Industry 4.0 is transforming the manufacturing world as companies take advantage of new smart connectivity technologies to optimize their factories. In the next four years alone, these new technologies will help manufacturers and suppliers add nearly $4 trillion in value, one recent report predicted.
Machine learning in particular has vast potential, allowing industrial engineers to go beyond traditional analytical tools and extract game-changing insights from the voluminous amounts of data they're often already collecting on the factory floor. But amid all the hype, it's crucial to understand exactly what machine learning can do, and what it can't.
If you've already seen machine learning applied in a maintenance context, chances are that it was being used for anomaly detection—in other words, highlighting rare events, with the idea being predicting breakages before they happen. Predictive maintenance is a common use case for machine learning, because it seems so intuitive. If you know in advance when something will break down, you should be able to save a lot of money and time that you'd otherwise spend doing costlier reactive maintenance.
But there's one problem with this technique: it doesn't work reliably.
Anomaly detection works by dumping all your historical and real-time data for a given machine into the software, so the machine learning models can learn the machine's "normal" behavior. When the machine exceeds the specified range—for example, spiking to a temperature of 250 degrees, in contrast to the usually observed 200—the software sends you a notification that something isn't right.
However, factories are complex. Machine temperature fluctuates based on hundreds of factors, from production volume to the season. This has major implications for machine learning models. They often make mistakes when learning "normal" behavior, resulting in numerous false positives.
The biggest cost of a false positive (in addition to wasting your time) is that it erodes trust in the technology. In extreme cases, this can result in a cry wolf scenario like the BP leak, which happened because there were so many false positives, the engineers shut down the alarms.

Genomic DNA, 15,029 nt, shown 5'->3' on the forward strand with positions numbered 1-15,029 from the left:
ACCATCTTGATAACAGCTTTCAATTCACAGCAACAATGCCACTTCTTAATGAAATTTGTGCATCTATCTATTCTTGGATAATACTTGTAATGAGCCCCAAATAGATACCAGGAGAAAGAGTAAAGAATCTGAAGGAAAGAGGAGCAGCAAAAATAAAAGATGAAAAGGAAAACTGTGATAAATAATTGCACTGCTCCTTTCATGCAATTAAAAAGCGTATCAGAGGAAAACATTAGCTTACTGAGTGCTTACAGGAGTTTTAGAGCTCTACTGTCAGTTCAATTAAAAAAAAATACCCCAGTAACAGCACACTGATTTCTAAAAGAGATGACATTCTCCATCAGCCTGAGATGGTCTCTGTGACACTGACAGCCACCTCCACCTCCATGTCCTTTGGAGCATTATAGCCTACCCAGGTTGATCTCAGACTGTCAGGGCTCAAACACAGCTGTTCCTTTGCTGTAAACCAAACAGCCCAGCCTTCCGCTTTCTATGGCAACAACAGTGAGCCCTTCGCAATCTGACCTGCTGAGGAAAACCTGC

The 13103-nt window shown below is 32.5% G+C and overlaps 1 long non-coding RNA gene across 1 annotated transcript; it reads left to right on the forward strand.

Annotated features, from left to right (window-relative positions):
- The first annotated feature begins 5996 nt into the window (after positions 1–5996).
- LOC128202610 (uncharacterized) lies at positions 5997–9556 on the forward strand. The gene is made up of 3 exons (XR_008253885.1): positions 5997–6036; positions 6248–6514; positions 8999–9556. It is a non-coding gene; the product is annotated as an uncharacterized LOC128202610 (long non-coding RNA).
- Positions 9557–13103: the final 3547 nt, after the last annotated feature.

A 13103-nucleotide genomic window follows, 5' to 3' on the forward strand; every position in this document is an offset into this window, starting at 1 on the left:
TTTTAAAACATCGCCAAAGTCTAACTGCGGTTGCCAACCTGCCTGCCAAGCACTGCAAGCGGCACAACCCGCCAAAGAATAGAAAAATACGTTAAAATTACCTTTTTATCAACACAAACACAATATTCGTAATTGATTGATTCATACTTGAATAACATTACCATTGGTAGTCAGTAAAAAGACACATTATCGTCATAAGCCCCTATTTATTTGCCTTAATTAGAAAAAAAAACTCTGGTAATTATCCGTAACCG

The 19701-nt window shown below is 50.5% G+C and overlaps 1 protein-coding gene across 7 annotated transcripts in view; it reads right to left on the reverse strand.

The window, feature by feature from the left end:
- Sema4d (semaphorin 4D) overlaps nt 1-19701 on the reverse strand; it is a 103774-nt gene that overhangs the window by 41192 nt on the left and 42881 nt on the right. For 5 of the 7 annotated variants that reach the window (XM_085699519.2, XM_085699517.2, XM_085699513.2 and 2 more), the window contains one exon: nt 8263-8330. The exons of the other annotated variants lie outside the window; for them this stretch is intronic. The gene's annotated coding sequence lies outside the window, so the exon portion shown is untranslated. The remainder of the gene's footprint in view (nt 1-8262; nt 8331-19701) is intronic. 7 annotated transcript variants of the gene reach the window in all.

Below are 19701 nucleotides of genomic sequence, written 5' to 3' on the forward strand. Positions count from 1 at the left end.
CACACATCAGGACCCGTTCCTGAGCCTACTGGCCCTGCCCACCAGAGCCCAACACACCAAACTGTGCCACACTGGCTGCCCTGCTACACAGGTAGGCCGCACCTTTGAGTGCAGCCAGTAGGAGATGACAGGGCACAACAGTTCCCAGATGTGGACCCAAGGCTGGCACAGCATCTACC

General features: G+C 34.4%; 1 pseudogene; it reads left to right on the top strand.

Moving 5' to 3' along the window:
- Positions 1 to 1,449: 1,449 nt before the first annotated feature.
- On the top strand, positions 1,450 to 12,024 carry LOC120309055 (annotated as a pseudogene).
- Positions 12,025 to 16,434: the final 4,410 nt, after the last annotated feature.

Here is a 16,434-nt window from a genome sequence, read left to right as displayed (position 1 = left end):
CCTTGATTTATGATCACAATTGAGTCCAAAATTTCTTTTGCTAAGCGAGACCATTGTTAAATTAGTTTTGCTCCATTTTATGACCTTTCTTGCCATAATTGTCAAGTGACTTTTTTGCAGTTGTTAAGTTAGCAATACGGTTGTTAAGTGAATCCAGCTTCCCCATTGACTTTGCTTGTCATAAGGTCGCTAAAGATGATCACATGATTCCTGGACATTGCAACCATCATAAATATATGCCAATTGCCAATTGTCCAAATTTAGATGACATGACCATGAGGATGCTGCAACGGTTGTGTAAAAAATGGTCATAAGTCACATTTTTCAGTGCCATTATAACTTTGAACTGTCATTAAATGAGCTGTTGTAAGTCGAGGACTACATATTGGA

Seeing the big picture
While predicting events might sound tempting, you'll get sounder results by using white-box machine learning to forecast trends. Imagine if the weather app told you: Today, the pressure is much higher than the seasonal average, so today you can expect an abnormal weather event.
Compare that with the typical weather forecast: Next Monday, we're likely to see light rain, based on various factors such as temperature and pressure.
Which is more useful?
White-box machine learning works the same way. By analyzing trends over time, these models can predict when certain machines will need maintenance, and even reveal how to prolong their lifetime.
After detecting erratic sensor data from a heat exchanger, for instance, it might suggest that the device will need to be serviced in six weeks' time. If you have a scheduled maintenance shutdown in two weeks, you know that the machine can be safely ignored until the next shutdown, letting you focus on other high-priority tasks.
You can also use machine learning to figure out how to extend a device's lifetime, delaying the need for costly repairs. In a typical factory, many factors contribute to degradation. By using white-box machine learning to see what makes specific equipment age faster, you can take action to prolong its usefulness.
And while anomaly detection methods typically rely on a mysterious black-box algorithm, explainable machine learning allows you to take advantage of domain experts on the factory floor, who can tell the software which trends to forecast based on their experience. The software can then analyze these trends over time and make predictions that relate directly to engineers' needs and priorities.
Machine learning has vast potential to transform daily maintenance operations. It will help you save time, money, and effort and understand the interconnected nature of your factory operations, which will be increasingly critical as we move towards a smartly connected future.
Originally published in Industrial Equipment News.